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Borderlands and Transborder Regions of the Croatian Language: How Far Back in History is Enough? / Peti-Stantić, Anita ; Langston, Keith.

By: Peti-Stantić, Anita.
Contributor(s): Langston, Keith [aut].
Material type: ArticleArticlePublisher: 2016Description: 309-329 str.Other title: Borderlands and Transborder Regions of the Croatian Language: How Far Back in History is Enough? [Naslov na engleskom:].Subject(s): 6.03 | Borders, Transborder Regions, Croatian Language, Speech Community, Standard Language | Borders, Transborder Regions, Croatian Language, Speech Community, Standard LanguageOnline resources: Click here to access online In: The Palgrave Handbook of Slavic Languages, Identities and Borders str. 309-329Summary: Croatia has traditionally been seen as a border region. It is situated at the intersection of Central Europe, Mediterranean Europe, and the Balkans, and from different perspectives an be considered to belong to all three regions. In treating language as an instrument, we combine the view of language as an instrument of human thought and as an instrument of the human capacity to communicate, and, thereby, to create communities. We focus above all on the interpretation of different types of language communities in the South Slavic lands, stressing especially the contacts and conflicts among them, as well as the spatial and social overlapping of these communities. When we consider the borders that have been used to define the Croatian language, it is clear that we are dealing with the intersection of two spaces whose borders in many situations do not coincide: the communicative space and the symbolic space. Both of these spaces, of course, have existed throughout history, although they have been prioritized differently at various times.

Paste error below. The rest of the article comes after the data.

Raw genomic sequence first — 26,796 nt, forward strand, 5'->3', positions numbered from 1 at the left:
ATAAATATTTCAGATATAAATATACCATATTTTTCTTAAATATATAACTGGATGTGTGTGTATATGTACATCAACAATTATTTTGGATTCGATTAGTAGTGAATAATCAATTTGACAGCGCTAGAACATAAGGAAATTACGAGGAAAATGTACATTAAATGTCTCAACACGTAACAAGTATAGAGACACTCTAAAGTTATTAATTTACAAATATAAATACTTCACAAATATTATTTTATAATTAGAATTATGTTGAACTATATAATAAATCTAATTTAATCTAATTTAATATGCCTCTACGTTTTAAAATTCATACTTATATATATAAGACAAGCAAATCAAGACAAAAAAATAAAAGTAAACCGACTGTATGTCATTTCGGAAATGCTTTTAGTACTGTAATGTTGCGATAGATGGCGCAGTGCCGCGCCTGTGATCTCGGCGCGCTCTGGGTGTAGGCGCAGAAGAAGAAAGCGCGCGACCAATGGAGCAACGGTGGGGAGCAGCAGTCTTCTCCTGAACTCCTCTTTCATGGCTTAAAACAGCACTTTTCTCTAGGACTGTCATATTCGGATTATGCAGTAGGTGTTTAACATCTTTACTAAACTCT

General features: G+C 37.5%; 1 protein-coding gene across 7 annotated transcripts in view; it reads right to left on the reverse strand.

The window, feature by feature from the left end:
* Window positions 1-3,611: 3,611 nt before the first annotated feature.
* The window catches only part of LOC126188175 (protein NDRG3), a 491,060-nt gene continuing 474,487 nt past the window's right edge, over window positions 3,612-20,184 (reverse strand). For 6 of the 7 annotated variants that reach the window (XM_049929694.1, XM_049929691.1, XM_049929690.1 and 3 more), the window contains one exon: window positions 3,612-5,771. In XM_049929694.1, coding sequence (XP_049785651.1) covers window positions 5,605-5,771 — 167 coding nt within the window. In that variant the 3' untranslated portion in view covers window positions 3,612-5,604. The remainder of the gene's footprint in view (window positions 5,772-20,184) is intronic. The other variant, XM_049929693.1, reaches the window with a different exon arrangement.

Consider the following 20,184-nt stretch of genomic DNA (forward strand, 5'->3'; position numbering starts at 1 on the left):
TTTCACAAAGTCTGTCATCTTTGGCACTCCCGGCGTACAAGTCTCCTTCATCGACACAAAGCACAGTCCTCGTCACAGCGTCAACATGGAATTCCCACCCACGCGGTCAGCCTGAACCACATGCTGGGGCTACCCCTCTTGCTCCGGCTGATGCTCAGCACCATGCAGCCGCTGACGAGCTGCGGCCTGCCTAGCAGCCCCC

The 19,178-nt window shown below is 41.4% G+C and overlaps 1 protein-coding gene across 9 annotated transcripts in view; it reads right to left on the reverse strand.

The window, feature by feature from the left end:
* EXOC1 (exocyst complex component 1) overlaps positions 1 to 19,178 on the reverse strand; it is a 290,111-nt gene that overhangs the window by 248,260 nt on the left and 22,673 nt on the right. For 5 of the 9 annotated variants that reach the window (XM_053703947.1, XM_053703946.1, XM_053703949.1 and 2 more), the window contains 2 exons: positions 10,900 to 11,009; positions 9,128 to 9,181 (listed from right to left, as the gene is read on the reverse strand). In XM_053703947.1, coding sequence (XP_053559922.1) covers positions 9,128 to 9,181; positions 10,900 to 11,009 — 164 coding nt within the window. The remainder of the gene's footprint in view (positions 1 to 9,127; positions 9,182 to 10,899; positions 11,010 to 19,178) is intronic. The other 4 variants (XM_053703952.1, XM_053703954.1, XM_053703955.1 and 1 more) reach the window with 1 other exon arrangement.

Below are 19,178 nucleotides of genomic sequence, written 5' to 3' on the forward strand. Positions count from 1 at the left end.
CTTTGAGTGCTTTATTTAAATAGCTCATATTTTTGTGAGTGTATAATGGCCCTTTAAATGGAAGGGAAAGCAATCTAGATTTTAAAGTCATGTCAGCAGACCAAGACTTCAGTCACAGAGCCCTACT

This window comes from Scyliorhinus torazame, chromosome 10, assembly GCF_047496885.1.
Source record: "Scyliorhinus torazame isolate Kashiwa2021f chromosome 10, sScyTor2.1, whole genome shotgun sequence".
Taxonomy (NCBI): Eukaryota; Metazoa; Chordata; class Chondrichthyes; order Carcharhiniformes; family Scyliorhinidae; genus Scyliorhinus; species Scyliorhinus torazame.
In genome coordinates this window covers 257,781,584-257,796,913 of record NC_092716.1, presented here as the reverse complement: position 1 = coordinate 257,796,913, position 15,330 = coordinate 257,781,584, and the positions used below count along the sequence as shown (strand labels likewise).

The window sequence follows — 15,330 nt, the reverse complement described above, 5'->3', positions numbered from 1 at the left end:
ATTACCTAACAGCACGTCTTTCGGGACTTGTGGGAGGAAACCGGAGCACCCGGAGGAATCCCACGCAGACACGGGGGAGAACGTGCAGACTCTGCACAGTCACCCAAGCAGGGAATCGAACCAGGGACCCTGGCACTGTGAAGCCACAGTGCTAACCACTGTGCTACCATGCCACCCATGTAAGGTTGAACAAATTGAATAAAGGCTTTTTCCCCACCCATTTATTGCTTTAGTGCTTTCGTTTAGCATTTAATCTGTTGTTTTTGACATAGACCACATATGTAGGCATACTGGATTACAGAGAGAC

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Croatia has traditionally been seen as a border region. It is situated at the intersection of Central Europe, Mediterranean Europe, and the Balkans, and from different perspectives an be considered to belong to all three regions. In treating language as an instrument, we combine the view of language as an instrument of human thought and as an instrument of the human capacity to communicate, and, thereby, to create communities. We focus above all on the interpretation of different types of language communities in the South Slavic lands, stressing especially the contacts and conflicts among them, as well as the spatial and social overlapping of these communities. When we consider the borders that have been used to define the Croatian language, it is clear that we are dealing with the intersection of two spaces whose borders in many situations do not coincide: the communicative space and the symbolic space. Both of these spaces, of course, have existed throughout history, although they have been prioritized differently at various times.

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